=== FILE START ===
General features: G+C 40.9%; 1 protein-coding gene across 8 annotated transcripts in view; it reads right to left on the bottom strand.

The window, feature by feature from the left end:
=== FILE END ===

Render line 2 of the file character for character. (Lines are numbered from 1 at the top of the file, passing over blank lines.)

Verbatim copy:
The window, feature by feature from the left end: